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Electrical safety in rented property

This information only applies in England.

All private residential landlords must make sure their properties are safe. From 1 April 2021, most private rented homes in England must have electrical safety checks. Read this guide to find out more about these electrical safety checks.

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All landlords (including private landlords, councils and housing associations) must ensure that their homes are safe and fit to live in throughout the tenancy.

Landlords must make sure to keep wiring and installations in safe working order.

Tenants must:

  • report any electrical faults as soon as possible

  • allow access to the property for repairs and safety inspections

  • ensure their own appliances are safe to use

Tenants can carry out visual safety checks but should not carry out their own electrical repairs.

From 1 July 2020, private landlords in England must comply with the Electrical Safety Standards in the Private Rented Sector (England) Regulations 2020.

Under the Regulations, landlords must ensure that all electrical installations are inspected and tested by a registered electrician. The electrician will produce a report explaining the outcomes of the inspection and listing any investigative or remedial work required.

A copy of the report will be given to the landlord. The tenant(s) should also be given a copy. 

When should the electrical safety checks be carried out?

If the tenancy started on or after 1 June 2020, the landlord should have carried out the checks before the tenant moves in and should give the tenant a copy of the report. If the tenant has not received a copy of the most recent report they should contact the landlord and ask for a copy. The landlord must provide a copy within 4 weeks.

If the tenancy started before 1 June 2020, the landlord must have carried out the checks by 1 April 2021. If the property has been built or rewired in the last 5 years, the landlord can give the tenant an electrical installation certificate (EIC) instead and will not have to arrange for a safety check.

Residential landlords with lodgers are not required to carry out these electrical safety checks but may choose to if they want to make sure the home is safe.

What is being tested during an inspection?

The registered electrician will test and inspect the property’s fixed electrical installations (plugs, wiring, sockets and light fittings). They will not check the safety of movable items (eg TVs, kettles and toasters) unless the landlord has asked the electrician to carry out a portable appliance (PAT) test. PTA testing is not a legal requirement for landlords, but it is recommended in order to keep the property safe.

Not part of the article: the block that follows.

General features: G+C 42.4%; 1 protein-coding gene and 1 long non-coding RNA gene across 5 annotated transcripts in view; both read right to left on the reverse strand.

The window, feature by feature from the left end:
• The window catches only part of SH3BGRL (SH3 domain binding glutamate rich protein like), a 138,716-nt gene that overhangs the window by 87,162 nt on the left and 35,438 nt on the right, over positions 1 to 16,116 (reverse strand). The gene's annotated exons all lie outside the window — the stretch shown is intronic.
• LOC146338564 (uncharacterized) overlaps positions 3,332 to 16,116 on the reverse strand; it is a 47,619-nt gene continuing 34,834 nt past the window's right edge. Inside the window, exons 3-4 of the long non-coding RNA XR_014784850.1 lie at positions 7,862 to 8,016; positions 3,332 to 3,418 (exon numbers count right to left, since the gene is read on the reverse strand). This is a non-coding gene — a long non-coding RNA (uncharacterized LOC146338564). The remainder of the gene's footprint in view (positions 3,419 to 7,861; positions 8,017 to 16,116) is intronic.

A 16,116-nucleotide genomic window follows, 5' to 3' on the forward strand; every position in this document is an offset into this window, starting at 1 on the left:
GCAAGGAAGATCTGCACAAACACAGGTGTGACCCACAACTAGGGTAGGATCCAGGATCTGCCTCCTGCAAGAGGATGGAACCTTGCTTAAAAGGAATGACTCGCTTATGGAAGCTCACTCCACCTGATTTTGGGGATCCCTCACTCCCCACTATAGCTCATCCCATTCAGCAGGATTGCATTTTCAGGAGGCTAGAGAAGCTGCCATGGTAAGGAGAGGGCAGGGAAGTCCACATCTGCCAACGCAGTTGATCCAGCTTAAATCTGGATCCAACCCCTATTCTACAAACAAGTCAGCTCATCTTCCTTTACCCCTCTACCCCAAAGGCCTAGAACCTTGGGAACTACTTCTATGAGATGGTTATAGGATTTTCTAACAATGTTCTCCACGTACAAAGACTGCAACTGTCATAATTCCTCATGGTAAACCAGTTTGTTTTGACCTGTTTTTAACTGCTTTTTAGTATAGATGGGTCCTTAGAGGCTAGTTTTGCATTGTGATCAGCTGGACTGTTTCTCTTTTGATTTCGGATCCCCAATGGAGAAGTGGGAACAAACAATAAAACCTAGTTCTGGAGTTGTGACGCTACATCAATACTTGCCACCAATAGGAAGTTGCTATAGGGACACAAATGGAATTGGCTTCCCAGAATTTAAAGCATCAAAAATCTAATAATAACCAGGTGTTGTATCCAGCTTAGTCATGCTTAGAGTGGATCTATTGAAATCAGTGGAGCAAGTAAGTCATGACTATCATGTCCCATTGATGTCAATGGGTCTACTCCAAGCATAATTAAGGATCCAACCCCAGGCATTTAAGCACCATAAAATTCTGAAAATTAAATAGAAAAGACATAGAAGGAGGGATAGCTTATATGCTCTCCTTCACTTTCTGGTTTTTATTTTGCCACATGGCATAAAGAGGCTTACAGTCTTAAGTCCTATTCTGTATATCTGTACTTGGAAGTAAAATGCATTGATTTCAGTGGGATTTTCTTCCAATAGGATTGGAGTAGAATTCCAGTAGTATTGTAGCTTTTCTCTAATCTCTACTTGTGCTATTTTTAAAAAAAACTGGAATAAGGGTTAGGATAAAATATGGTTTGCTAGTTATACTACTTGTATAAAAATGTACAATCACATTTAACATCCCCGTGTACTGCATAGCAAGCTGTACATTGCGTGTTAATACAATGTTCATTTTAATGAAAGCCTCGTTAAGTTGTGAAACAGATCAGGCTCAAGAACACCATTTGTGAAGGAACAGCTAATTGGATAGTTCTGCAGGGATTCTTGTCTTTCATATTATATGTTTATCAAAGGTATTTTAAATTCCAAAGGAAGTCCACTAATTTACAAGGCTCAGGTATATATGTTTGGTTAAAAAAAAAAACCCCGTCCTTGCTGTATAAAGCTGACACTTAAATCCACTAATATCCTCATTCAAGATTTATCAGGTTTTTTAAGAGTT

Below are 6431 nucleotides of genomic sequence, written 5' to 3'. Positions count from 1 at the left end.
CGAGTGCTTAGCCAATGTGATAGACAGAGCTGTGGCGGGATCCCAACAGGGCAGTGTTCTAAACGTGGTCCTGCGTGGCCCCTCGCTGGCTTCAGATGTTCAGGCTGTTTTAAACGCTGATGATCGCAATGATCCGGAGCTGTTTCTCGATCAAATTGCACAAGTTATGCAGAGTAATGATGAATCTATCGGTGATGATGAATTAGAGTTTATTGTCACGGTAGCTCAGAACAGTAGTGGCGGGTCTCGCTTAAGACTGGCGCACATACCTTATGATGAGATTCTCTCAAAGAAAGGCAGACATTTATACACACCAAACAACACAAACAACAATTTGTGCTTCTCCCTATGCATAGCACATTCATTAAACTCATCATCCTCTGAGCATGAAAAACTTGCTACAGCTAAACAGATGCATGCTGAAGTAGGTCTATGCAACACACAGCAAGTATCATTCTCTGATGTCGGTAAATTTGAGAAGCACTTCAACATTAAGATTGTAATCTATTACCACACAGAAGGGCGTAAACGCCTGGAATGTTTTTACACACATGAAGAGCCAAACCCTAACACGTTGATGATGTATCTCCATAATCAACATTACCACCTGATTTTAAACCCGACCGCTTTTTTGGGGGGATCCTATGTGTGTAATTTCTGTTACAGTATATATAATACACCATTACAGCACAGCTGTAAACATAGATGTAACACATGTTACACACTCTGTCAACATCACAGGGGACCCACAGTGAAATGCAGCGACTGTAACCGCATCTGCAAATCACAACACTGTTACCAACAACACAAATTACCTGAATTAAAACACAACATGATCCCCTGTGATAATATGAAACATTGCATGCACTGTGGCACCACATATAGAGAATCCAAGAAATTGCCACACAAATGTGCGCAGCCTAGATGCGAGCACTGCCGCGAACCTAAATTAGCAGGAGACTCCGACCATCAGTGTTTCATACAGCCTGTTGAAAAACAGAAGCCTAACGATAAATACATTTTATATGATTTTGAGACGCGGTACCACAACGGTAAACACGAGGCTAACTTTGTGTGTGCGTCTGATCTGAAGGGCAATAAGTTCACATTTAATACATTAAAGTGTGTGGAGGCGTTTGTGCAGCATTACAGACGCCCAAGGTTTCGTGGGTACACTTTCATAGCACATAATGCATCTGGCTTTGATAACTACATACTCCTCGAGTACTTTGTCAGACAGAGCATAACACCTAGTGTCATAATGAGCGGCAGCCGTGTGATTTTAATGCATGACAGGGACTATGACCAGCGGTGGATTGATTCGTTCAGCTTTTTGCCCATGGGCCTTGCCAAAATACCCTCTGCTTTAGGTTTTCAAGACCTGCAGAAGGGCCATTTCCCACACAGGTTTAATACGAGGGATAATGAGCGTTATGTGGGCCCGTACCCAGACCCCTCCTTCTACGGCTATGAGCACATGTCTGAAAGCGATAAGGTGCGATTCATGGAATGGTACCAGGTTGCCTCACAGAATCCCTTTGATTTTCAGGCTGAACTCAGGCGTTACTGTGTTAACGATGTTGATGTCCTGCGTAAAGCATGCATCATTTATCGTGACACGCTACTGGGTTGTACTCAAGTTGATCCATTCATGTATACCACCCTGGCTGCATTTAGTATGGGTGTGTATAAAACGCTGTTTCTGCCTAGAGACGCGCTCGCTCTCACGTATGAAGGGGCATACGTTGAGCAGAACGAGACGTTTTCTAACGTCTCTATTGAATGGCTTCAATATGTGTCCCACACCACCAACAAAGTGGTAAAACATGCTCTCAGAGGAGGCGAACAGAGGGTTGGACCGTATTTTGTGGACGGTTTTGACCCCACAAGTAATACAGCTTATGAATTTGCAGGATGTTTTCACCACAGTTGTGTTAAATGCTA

The electrician can repair any immediate hazards before they leave the property. 

What report will the electrician give the landlord?

The electrician will provide the landlord with an electrical installation condition report (EICR).

The report will either:

  • confirm that the electrical installation meets the required safety standards

  • require additional investigation or repairs

It will also set out when the next electrical safety check should be carried out. For more information, read Electrical Safety First’s guidance.

Landlords should check the EICR to see if the electrician has written one of the following codes next to any of the installations:

  • further investigation (FI) - further investigation required. This has to be done within 4 weeks or sooner if it says this in the report

  • code 1 (C1) - dangerous installation which is not suitable for continued use and requires repairs. This has to be done within 4 weeks or sooner if it says this in the report

  • code 2 (C2) - potentially dangerous installation which is not suitable for continued use and requires repairs. This has to be done within 4 weeks or sooner if it says this in the report

  • code 3 (C3) - improvements are recommended but not required. This means that the installation has passed the electrical safety check

What if the landlord doesn’t comply with the Regulations?

If a local authority has reasonable grounds to believe that a landlord is in breach of the Regulations, they will serve a remedial notice on the landlord requiring remedial action. 

If the landlord does not comply with such a remedial notice, the local authority can arrange for remedial action to be taken. The local authority can then recover the costs of taking the remedial action from the landlord. The landlord has the right to appeal against such a demand for costs. For more information on the appeals process, see the government’s guidance.

Local authorities may also impose a financial penalty of up to £30,000 on landlords who are in breach of their duties under the Regulations.

For more information, see the government’s guidance.

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